According to the Treaties, to leave the Euro you need to leave the EU. Italy is still the second largest manufacturing power in the EU, and most of its export goes to the rest of the EU, so I don’t believe that deep down Salvini and Di Maio really want to challenge the EU or re-introduce the Lira.

POP) The Five Star Movement has become a catch-all party: the unemployed, factory workers, office workers, housewives, students, and graduates, they all voted for a populist party claiming to be neither right-wing nor left-wing. How do you explain this widespread success among so many different categories of voters?

The Five Star Movement, as well as the Lega, is successful because the new political cleavage is about “open” vs. “closed”, “winners” vs. and “losers” of globalization, those who feel they have been left behind and those who feel they are doing OK. The psychological dimension here is important, too. Some are not real winners or losers, but they think they are. The answer to the question “do you think things will improve or get worse in the next few years?” allows you to make a good guess about whether someone will vote for Salvini or not. Similarly, the reason why 5SM is so good in attracting votes is that they focus on this new cleavage, and importantly they only have been in opposition. Once in power it will be more difficult for them to survive, because their constituencies are so heterogeneous in terms of social classes, and so widespread from north to south, that it will be very challenging for them not to lose support. However, for the moment they have only governed at the local level, which is quite different. Moreover, volatility is very high and this means that some of the votes that 5SM got this time around may well go to someone else at the next election.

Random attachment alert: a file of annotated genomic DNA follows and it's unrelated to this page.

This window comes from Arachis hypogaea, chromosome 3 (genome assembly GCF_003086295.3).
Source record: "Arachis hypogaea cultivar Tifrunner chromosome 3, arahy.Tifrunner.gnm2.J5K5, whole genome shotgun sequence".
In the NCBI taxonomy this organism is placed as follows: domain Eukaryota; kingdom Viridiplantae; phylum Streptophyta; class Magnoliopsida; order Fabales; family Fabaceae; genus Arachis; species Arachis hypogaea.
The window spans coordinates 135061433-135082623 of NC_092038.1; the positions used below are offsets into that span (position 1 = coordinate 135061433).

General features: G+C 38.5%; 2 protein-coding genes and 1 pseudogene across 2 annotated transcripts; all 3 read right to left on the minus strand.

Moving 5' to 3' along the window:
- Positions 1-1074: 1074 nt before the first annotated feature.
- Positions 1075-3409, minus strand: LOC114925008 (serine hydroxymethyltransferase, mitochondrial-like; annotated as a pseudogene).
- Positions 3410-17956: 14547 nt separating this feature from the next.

POP) In particular, in the south the 5 Star Movement has attracted many votes, about 50% in some areas. Is the promise of a basic income enough to explain this phenomenon? Are there other, deeper reasons?

graph_economist